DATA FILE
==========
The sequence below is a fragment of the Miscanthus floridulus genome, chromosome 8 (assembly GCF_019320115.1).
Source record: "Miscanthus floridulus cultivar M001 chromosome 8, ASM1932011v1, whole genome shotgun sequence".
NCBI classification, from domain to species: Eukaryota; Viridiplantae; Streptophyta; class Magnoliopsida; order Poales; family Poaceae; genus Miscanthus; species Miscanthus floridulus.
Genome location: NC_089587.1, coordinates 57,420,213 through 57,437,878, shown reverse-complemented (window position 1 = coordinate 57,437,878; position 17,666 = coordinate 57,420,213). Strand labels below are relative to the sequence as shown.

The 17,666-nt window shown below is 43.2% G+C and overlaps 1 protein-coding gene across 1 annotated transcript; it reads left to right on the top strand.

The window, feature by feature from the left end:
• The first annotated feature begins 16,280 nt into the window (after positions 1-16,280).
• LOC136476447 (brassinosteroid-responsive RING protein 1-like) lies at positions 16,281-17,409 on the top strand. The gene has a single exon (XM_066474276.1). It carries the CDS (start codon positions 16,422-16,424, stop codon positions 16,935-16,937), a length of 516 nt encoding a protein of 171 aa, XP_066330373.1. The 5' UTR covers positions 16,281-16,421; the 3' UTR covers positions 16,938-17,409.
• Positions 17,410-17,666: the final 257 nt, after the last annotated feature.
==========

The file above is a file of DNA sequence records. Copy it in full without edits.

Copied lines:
The sequence below is a fragment of the Miscanthus floridulus genome, chromosome 8 (assembly GCF_019320115.1).
Source record: "Miscanthus floridulus cultivar M001 chromosome 8, ASM1932011v1, whole genome shotgun sequence".
NCBI classification, from domain to species: Eukaryota; Viridiplantae; Streptophyta; class Magnoliopsida; order Poales; family Poaceae; genus Miscanthus; species Miscanthus floridulus.
Genome location: NC_089587.1, coordinates 57,420,213 through 57,437,878, shown reverse-complemented (window position 1 = coordinate 57,437,878; position 17,666 = coordinate 57,420,213). Strand labels below are relative to the sequence as shown.

The 17,666-nt window shown below is 43.2% G+C and overlaps 1 protein-coding gene across 1 annotated transcript; it reads left to right on the top strand.

The window, feature by feature from the left end:
• The first annotated feature begins 16,280 nt into the window (after positions 1-16,280).
• LOC136476447 (brassinosteroid-responsive RING protein 1-like) lies at positions 16,281-17,409 on the top strand. The gene has a single exon (XM_066474276.1). It carries the CDS (start codon positions 16,422-16,424, stop codon positions 16,935-16,937), a length of 516 nt encoding a protein of 171 aa, XP_066330373.1. The 5' UTR covers positions 16,281-16,421; the 3' UTR covers positions 16,938-17,409.
• Positions 17,410-17,666: the final 257 nt, after the last annotated feature.